In the last one and a half years, small and medium businesses (SMBs) were forced to adopt digital technologies for enhanced business efficiency, and more importantly to survive and stay afloat. While many of them were not quite prepared for the sudden shift caused by the pandemic, the major concerns that begun to grow were centered around cyber security.
And that’s quite evident from a survey which showed in the past 12 months, cyber-attacks have cost more than Rs 3.5 crore for two in three (62%) among Indian SMBs. In fact, for 13% of these 62% SMBs, which sustained cyber-attacks, it cost them over Rs 7 crore while overall 74% of SMBs in the country suffered a cyber-attack in the past one year, resulting in 85% losing customer information to malicious actors, in addition to a tangible impact on business.
The data is, according to a new report by Cisco on cybersecurity for SMBs, a study that is based on an independent, double-blinded survey of over 3,700 business and IT leaders with cybersecurity responsibilities across 14 markets across the Asia Pacific region.
The survey highlighted that SMBs saw several ways in which attackers tried to infiltrate their systems. In India, malware attacks, which affected 92% of SMBs, topped the charts, followed by phishing (76%). 38% of those that suffered incidents said that the number one cause was not having cybersecurity solutions. Meanwhile, 36% ranked cybersecurity solutions not being adequate to detect or prevent the attack as the number one reason.
Besides the loss of customer data, SMBs that suffered a cyber incident also lost internal emails (73%), employee data (71%), intellectual property (74%), and financial information (75%). In addition, 73% of those said it disrupted their operations, 76% admitted it negatively impacted their reputation, and more than half (70%) said it resulted in a loss of customer trust.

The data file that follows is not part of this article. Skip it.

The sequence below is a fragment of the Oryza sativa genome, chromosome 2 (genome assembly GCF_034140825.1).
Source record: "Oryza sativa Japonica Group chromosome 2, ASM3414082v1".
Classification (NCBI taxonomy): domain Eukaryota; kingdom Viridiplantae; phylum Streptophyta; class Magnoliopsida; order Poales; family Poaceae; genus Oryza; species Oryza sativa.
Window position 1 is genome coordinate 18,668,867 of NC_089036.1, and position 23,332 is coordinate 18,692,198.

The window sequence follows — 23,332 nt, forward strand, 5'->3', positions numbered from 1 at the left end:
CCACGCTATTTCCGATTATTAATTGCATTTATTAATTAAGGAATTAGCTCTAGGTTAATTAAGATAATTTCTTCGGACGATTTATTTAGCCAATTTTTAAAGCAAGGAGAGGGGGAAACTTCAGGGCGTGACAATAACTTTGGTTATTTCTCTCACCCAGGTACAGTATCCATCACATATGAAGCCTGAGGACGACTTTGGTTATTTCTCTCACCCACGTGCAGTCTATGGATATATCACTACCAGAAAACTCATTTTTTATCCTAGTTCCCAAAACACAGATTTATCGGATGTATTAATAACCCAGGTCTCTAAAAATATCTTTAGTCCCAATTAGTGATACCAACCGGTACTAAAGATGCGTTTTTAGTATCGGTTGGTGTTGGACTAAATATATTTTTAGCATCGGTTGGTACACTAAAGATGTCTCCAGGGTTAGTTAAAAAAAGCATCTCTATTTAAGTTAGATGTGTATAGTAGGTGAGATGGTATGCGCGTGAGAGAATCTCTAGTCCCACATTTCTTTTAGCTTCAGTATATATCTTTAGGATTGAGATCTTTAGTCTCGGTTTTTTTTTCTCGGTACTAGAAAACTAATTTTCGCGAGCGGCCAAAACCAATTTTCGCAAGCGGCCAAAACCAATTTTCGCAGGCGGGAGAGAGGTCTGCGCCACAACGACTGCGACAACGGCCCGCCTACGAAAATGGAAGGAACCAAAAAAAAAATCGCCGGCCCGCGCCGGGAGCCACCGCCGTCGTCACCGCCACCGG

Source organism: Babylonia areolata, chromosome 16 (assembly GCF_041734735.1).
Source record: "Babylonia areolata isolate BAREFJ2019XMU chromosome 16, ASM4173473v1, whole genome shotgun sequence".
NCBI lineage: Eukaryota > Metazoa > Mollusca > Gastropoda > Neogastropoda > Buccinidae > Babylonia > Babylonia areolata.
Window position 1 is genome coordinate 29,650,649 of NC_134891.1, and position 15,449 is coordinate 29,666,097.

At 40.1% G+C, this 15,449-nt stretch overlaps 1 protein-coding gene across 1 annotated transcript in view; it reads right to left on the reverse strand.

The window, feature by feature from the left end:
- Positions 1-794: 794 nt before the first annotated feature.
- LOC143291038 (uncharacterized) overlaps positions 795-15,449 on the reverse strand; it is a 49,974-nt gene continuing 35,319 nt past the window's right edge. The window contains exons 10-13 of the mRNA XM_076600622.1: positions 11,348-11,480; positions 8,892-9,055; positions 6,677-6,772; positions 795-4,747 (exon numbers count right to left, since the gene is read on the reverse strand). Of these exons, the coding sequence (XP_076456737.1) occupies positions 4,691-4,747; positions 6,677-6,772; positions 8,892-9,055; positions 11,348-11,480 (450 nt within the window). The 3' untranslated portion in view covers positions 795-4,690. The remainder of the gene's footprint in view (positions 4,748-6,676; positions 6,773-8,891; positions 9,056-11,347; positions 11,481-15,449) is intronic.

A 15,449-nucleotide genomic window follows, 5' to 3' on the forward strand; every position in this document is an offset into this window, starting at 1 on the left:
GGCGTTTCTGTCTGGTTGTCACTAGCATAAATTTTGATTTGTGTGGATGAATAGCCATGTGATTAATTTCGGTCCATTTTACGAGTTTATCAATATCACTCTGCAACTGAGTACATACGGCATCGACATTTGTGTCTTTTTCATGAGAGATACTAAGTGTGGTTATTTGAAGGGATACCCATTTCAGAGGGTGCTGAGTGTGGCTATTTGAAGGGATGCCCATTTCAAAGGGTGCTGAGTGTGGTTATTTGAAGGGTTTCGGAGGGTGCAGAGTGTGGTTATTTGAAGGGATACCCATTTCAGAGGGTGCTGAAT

However, SMBs are rising to the challenge. The study highlights that they are taking strategic measures like carrying out simulation exercises to improve their cybersecurity posture.
“As they digitize, SMBs are embracing the fact that any transformation, especially one that allows them to meet customers where they are and build trust, must begin with cybersecurity,” said Panish PK, Managing Director – Small Business, Cisco India & SAARC.
“However, given that they typically operate with limited resources and smaller teams, simplicity is the key to successful security deployments. According to the study, most SMBs (97%) feel that they have too many technologies and struggle to integrate them. At Cisco, we’re committed to working with India’s small and medium-sized businesses to help simplify and fortify their threat response and ensure infallible safety of their employees, assets, and customers,” he said.
Conquering Fear with Preparedness
Cisco’s study found that while SMBs in India are more worried about cybersecurity risks and challenges, they are also taking a planned approach to understand and improve their cybersecurity posture through strategic initiatives. According to the study, 89% of SMBs in India have completed scenario planning and/or simulations for potential cybersecurity incidents in the past 12 months. The majority have a cyber response (91%) and recovery plans (92%) in place.
SMBs are also increasingly aware of where their biggest cyber threats come from. The research highlighted that phishing ranked as the top threat (50%) by SMBs in India.
The good news is that SMBs are ramping up their investments in cybersecurity, with almost half (44%) of Indian SMBs having increased their security investment since the start of the pandemic by more than 5%.
These investments are well distributed across areas such as cybersecurity solutions, compliance or monitoring, talent, training, and insurance, suggesting a strong understanding of the need for a multi-faceted and integrated approach to building a robust cyber posture.
The report highlights certain recommendations for organizations of all sizes to improve their cybersecurity posture given the ever-changing landscape. They include having frequent discussions with senior leaders and all stakeholders, taking a simplified, integrated approach to cybersecurity, staying prepared through conducting real-world simulations, training and educating employees, and working with the right technology partner.